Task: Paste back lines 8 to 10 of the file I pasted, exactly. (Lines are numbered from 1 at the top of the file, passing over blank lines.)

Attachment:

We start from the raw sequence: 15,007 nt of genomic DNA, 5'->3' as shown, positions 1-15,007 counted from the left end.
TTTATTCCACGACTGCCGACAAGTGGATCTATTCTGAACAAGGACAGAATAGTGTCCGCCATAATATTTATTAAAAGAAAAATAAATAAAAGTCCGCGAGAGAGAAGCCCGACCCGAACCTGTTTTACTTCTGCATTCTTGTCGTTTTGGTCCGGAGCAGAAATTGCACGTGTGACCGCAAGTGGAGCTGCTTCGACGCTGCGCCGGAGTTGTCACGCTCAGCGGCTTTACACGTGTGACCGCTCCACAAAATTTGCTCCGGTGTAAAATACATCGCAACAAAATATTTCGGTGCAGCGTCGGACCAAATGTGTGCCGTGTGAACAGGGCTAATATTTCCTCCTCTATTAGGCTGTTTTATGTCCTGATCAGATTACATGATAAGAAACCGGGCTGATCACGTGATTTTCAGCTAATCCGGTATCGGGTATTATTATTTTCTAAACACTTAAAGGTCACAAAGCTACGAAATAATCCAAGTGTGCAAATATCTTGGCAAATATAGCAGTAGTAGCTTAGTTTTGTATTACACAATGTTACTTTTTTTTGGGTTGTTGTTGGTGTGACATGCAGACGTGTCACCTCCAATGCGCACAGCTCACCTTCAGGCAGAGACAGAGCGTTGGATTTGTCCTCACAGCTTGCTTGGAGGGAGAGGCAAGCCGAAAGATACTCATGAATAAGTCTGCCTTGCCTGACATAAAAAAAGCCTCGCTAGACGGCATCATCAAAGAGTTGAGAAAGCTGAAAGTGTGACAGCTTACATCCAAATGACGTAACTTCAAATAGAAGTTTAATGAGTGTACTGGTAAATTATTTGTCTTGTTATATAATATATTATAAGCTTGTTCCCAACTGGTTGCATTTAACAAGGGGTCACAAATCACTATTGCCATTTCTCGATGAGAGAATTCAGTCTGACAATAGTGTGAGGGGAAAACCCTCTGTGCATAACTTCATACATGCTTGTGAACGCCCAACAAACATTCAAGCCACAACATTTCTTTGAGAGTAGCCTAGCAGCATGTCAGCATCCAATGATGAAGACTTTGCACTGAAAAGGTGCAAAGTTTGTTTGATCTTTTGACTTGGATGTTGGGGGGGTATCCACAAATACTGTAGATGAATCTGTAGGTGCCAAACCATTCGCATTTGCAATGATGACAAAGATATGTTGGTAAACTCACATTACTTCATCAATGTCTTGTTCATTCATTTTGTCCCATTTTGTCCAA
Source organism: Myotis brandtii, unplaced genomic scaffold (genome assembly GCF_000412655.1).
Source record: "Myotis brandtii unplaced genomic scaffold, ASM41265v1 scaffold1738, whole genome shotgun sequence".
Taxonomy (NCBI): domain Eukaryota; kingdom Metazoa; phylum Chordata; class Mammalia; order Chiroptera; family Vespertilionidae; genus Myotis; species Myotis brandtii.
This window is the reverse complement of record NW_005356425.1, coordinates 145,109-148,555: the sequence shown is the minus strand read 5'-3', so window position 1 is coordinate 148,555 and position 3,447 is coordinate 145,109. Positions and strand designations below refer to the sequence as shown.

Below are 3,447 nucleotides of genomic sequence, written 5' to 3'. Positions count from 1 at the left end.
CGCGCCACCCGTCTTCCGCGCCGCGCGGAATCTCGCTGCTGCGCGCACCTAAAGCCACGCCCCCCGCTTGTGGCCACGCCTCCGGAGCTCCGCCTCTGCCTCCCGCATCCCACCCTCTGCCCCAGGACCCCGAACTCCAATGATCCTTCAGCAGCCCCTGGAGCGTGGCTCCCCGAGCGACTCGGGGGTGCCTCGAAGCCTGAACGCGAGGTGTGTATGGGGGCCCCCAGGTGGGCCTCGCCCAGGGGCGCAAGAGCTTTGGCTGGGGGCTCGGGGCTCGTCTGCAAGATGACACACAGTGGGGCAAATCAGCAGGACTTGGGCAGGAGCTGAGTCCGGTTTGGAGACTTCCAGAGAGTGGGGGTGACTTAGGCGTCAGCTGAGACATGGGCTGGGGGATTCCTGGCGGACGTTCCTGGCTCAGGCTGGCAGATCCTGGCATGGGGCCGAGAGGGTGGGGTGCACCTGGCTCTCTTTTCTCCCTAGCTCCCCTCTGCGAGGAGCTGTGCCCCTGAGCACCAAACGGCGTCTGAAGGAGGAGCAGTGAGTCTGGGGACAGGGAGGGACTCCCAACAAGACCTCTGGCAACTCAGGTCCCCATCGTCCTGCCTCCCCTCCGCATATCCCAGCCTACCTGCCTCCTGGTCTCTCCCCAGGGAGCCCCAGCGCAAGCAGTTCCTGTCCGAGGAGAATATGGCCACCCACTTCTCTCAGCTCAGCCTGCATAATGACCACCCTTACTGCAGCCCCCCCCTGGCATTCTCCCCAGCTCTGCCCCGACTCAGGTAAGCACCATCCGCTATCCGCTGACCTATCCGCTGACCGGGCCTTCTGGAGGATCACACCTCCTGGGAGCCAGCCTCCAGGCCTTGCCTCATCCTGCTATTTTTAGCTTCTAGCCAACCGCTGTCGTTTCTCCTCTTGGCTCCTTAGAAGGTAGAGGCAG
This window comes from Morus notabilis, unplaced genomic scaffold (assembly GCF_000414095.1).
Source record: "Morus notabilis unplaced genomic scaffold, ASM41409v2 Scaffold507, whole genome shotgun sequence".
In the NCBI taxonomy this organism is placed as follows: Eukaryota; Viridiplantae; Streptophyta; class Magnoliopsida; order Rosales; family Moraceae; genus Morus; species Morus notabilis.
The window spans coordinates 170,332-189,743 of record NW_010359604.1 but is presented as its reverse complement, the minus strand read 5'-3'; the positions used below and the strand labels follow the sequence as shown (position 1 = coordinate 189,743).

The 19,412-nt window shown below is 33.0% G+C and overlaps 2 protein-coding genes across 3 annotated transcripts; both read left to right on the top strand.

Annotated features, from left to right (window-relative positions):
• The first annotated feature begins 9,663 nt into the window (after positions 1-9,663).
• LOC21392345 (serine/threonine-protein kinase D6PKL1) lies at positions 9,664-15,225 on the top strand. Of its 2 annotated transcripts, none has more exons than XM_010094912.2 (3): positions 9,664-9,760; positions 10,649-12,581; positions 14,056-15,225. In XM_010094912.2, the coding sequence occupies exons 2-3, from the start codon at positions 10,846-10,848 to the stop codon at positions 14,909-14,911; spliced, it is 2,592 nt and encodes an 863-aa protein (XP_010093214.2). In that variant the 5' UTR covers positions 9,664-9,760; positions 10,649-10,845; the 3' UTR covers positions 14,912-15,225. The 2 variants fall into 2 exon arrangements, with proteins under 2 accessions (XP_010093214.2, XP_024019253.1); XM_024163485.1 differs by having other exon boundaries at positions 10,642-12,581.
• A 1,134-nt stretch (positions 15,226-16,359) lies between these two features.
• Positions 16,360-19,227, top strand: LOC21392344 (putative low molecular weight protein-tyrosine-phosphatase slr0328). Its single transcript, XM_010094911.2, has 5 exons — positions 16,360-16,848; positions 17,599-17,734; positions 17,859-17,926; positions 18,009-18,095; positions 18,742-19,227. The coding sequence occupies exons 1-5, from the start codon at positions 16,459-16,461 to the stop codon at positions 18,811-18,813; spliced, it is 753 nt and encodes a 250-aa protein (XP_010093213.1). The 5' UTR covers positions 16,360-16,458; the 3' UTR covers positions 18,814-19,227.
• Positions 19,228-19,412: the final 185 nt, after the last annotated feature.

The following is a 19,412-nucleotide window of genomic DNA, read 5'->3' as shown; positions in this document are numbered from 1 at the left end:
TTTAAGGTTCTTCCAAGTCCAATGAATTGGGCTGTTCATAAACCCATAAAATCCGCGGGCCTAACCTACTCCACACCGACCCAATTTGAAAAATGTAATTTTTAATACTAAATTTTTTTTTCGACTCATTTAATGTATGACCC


CGCGCCACCCGTCTTCCGCGCCGCGCGGAATCTCGCTGCTGCGCGCACCTAAAGCCACGCCCCCCGCTTGTGGCCACGCCTCCGGAGCTCCGCCTCTGCCTCCCGCATCCCACCCTCTGCCCCAGGACCCCGAACTCCAATGATCCTTCAGCAGCCCCTGGAGCGTGGCTCCCCGAGCGACTCGGGGGTGCCTCGAAGCCTGAACGCGAGGTGTGTATGGGGGCCCCCAGGTGGGCCTCGCCCAGGGGCGCAAGAGCTTTGGCTGGGGGCTCGGGGCTCGTCTGCAAGATGACACACAGTGGGGCAAATCAGCAGGACTTGGGCAGGAGCTGAGTCCGGTTTGGAGACTTCCAGAGAGTGGGGGTGACTTAGGCGTCAGCTGAGACATGGGCTGGGGGATTCCTGGCGGACGTTCCTGGCTCAGGCTGGCAGATCCTGGCATGGGGCCGAGAGGGTGGGGTGCACCTGGCTCTCTTTTCTCCCTAGCTCCCCTCTGCGAGGAGCTGTGCCCCTGAGCACCAAACGGCGTCTGAAGGAGGAGCAGTGAGTCTGGGGACAGGGAGGGACTCCCAACAAGACCTCTGGCAACTCAGGTCCCCATCGTCCTGCCTCCCCTCCGCATATCCCAGCCTACCTGCCTCCTGGTCTCTCCCCAGGGAGCCCCAGCGCAAGCAGTTCCTGTCCGAGGAGAATATGGCCACCCACTTCTCTCAGCTCAGCCTGCATAATGACCACCCTTACTGCAGCCCCCCCCTGGCATTCTCCCCAGCTCTGCCCCGACTCAGGTAAGCACCATCCGCTATCCGCTGACCTATCCGCTGACCGGGCCTTCTGGAGGATCACACCTCCTGGGAGCCAGCCTCCAGGCCTTGCCTCATCCTGCTATTTTTAGCTTCTAGCCAACCGCTGTCGTTTCTCCTCTTGGCTCCTTAGAAGGTAGAGGCAG
This window comes from Morus notabilis, unplaced genomic scaffold (assembly GCF_000414095.1).
Source record: "Morus notabilis unplaced genomic scaffold, ASM41409v2 Scaffold507, whole genome shotgun sequence".